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legalgems, Lawyer
Category: Legal
Satisfied Customers: 9909
Experience:  Just Answer consultant at Self employed
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My husband was in an accident on December 21, 2012. The

Customer Question

My husband was in an accident on December 21, 2012. The other driver was at fault. He suffered injuries to his back. When we went to submit his medical bills to her insurance in the early part of 2013, they said that they would not pay until he was finished with treatment. The case settled last year and he is no longer receiving medical care. However, we recently received a bill for over $3,300 for services provided January - March 2013. We have not heard of this at all until this month, three and half years later. Are we legally responsible for this? Should we submit it to her insurance? We have not paid on this because I believe we are not responsible.Thank you
Submitted: 10 months ago.
Category: Legal
Expert:  legalgems replied 10 months ago.

Hello! I will be reviewing your question and posting a response momentarily; if you have any follow up questions please respond here. Thanks!

Expert:  legalgems replied 10 months ago.

I am sorry to hear that your husband was in an accident. You mention there was a settlement; the bill for services rendered for early 2013 were not submitted to insurance?

Customer: replied 10 months ago.
As far as we know, no, it was not.
Customer: replied 10 months ago.
What should we do?
Expert:  legalgems replied 10 months ago.

Thank you; the statute of limitations for an oral account is 3 years from the date of last payment or charge; for written contracts it is 5 years.

However there is also an equitable concept called laches- basically it allows the court to bar a claim when the court feels that proper steps have not been taken- the court feels that it would be unfair to allow collections. So for example, if there was no communication between the provider and the patient regarding a bill from 3.5 years ago, the court may very well deem that laches bars collection. It is impossible to determine since, it is an equitable theory, so it is left to each judge's personal judgment (versus a definitive time line like the statute of limitations).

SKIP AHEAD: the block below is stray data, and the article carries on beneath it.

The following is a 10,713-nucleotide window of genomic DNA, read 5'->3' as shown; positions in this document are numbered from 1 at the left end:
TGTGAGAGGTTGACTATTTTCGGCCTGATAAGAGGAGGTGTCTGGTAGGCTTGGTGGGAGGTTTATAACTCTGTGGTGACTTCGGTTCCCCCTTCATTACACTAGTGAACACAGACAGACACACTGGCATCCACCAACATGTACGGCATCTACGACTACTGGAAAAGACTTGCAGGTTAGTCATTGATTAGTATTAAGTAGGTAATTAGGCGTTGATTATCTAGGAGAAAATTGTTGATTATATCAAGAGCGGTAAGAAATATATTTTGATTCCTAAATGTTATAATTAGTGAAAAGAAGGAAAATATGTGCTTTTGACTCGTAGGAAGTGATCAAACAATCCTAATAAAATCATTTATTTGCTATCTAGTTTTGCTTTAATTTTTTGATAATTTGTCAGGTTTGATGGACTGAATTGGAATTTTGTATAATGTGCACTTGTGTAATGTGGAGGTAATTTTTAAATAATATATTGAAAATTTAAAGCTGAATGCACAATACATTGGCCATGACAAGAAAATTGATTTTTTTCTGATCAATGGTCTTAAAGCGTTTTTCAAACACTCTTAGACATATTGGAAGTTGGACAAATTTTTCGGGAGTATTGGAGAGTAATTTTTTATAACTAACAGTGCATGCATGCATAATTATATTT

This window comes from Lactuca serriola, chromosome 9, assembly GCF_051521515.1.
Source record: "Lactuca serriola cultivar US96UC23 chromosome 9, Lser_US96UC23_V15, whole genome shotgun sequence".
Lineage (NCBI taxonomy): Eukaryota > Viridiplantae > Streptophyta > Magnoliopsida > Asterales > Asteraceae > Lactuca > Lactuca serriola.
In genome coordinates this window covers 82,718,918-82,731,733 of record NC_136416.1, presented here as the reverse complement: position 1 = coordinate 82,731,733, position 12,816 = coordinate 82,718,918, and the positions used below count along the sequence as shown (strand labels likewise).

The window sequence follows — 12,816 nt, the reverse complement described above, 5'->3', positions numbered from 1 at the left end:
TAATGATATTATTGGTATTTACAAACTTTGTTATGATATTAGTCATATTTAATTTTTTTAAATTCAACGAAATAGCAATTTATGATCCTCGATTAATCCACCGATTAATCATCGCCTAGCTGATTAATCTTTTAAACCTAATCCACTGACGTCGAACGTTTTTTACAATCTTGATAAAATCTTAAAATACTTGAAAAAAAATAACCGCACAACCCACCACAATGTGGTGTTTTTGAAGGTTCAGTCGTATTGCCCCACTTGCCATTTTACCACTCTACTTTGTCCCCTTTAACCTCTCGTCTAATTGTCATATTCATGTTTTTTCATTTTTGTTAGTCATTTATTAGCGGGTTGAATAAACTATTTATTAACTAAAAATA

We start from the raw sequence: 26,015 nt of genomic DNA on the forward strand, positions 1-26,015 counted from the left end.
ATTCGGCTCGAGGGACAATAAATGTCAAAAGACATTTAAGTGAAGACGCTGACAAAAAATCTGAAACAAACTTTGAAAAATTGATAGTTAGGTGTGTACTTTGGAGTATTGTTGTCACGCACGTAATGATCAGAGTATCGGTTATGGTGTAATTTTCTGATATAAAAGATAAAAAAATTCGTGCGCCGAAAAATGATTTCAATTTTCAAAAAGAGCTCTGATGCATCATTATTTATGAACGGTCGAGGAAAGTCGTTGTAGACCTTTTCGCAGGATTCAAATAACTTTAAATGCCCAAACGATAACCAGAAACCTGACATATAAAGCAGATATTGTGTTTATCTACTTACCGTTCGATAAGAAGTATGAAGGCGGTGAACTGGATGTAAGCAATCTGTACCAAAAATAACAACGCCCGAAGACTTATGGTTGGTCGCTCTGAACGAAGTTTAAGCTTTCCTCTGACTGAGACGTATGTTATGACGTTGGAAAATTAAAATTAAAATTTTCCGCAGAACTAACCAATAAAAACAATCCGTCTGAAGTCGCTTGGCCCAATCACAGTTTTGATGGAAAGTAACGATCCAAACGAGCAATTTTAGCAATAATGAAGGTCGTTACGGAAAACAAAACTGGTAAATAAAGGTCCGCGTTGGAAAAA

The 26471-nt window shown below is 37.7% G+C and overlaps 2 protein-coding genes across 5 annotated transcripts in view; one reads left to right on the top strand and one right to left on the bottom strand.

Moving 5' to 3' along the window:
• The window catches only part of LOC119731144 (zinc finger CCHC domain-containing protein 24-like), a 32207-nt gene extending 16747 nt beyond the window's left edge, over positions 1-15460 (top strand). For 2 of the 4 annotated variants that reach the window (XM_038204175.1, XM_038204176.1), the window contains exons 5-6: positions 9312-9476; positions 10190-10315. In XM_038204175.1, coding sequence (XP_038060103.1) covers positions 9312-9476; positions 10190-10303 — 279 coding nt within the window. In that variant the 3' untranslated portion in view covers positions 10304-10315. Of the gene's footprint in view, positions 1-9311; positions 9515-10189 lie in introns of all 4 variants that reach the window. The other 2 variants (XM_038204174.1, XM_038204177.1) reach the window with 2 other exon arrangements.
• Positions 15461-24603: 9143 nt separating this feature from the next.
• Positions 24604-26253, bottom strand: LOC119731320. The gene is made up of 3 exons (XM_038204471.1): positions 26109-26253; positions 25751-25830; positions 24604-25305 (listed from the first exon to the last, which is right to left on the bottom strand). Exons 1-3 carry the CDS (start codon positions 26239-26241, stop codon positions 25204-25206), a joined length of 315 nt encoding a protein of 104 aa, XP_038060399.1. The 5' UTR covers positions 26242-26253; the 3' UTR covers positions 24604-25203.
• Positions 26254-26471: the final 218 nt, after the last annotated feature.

some insurance policies and contracts between providers put the responsiblity of submitting bills to insurance directly on the medical provider- so that can be reviewed to see if it applies, in which case the medical provider would bear the loss.

If a written settlement released all other claims as to the insurance/driver, then unfortunately that would bar additional claims.

So one would be legally liable unless the judge applied laches.

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Information provided is for educational purposes only. Consultation with a personal attorney is always recommended so your particular facts may be considered. Thank you and take care.

Expert:  legalgems replied 9 months ago.

Hello again; just checking in to see how things worked out;
if you have further questions please don't hesitate to reach out to me here on Just Answer.